Linda Cook review: ‘Summer of Soul’ revisits the sights, sounds of turbulent, joyful 1969

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Sly Stone performs in the documentary “Summer of Soul.”

Ahmir “Questlove” Thompson has directed a film that’s part time capsule, part rollicking musical, and entirely enjoyable.

“Summer of Soul” depicts the political, social and musical scene of the 1960s. In the summer of 1969, Sundays in Mount Morris Park in Harlem featured an array of entertainers in the free series of the Harlem Cultural Festival.

Comedy acts, jazz, blues, and rock wafted from the stage. The performers ranged from Willie Tyler and Lester to Mahalia Jackson, the 5th Dimension and Sly and the Family Stone in what sometimes is referenced as “the Black Woodstock.” (Woodstock, not so incidentally, happened on a farm about 100 miles away that same summer.)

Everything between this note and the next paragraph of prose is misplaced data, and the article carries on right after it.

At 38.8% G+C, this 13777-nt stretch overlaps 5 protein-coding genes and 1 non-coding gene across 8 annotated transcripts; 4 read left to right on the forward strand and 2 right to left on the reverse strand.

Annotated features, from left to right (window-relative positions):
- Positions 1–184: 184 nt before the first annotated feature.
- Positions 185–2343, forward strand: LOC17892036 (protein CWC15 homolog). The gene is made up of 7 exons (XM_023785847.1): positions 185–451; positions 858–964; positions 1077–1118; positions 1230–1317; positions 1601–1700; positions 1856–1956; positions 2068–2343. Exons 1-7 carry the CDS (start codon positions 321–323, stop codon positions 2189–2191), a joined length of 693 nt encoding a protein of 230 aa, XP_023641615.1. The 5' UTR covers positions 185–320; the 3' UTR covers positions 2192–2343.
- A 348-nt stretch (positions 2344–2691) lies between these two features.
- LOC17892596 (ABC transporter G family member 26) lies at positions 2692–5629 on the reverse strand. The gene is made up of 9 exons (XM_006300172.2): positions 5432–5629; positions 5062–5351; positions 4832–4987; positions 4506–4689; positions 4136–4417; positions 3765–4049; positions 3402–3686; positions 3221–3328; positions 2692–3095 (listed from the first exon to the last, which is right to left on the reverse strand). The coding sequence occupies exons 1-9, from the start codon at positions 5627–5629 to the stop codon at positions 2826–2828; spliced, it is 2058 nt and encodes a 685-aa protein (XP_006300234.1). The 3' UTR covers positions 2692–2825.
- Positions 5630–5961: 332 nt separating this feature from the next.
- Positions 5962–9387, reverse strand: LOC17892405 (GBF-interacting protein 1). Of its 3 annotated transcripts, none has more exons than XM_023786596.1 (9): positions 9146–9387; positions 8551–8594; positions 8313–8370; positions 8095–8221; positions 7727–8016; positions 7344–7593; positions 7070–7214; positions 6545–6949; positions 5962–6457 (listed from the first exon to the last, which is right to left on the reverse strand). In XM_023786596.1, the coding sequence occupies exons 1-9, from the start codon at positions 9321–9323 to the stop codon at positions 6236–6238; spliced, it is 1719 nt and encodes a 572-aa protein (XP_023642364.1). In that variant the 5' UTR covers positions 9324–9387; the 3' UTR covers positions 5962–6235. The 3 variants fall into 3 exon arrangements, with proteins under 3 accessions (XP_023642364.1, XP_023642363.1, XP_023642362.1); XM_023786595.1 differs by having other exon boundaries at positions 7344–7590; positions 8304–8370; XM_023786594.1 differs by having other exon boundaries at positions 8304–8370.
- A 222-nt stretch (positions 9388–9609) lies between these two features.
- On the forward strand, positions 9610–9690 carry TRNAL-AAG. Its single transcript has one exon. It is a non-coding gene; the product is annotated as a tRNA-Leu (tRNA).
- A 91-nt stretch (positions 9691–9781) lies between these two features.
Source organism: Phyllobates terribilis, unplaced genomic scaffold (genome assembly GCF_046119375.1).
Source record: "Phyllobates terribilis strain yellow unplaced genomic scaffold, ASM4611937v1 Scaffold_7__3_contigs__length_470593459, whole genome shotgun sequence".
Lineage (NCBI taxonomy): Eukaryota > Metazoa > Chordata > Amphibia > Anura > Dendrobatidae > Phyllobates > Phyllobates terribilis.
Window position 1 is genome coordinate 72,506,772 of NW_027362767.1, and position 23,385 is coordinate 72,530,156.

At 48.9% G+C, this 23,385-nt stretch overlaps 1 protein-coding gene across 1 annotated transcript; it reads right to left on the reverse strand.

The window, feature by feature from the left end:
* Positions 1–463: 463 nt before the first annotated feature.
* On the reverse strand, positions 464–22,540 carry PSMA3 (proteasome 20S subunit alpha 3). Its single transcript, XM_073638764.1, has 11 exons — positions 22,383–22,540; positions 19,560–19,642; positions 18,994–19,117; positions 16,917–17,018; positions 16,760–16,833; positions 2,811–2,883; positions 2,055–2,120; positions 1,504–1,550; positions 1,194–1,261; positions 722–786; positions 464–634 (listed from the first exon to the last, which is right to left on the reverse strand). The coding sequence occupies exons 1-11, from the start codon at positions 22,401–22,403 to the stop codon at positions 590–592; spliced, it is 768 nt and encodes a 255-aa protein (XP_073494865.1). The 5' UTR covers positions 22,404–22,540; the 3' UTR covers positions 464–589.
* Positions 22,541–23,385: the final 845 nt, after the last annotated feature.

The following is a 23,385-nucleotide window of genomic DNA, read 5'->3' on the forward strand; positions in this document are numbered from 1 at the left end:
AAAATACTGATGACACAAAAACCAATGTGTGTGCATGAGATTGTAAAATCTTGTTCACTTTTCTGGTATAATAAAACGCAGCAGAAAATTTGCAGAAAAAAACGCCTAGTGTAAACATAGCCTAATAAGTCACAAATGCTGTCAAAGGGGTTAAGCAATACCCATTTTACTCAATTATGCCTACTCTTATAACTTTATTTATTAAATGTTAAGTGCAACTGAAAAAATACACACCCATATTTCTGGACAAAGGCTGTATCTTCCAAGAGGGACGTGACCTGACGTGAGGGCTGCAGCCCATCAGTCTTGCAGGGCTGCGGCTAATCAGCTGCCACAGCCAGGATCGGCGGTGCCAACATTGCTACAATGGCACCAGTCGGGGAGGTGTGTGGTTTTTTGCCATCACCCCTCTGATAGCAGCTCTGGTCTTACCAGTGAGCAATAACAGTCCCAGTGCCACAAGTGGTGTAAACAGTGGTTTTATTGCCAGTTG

Now the Harlem festival finally gets its due with Questlove’s film, subtitled “…Or: When the Revolution Could Not Be Televised.” The footage sat around for nearly 50 years until he realized how wonderful it is and how important it was to preserve that moment in time that can be considered a concert film but is much more than that.

I love seeing Steve Wonder, still in his teens; David Ruffin, who holds a single note in a sequence that will wow any music aficionado; and the engaging Gladys Knight and the Pips.

Meanwhile, while the festival promoted unity and Black Pride, social issues raged at a time when riots, drugs, violence and justice initiatives divided the country.

The movie, which is so well-wrought it’s hard to believe this is Questlove’s debut as a director, will appeal to people who remember the era, the music and the turmoil. And it will serve as a history lesson for those who don’t.

4 stars

Rated: PG-13 for drug abuse, language and some disturbing images.

Running time: Just a couple of minutes less than two hours.

Streaming on Hulu.

Watch the trailer here.

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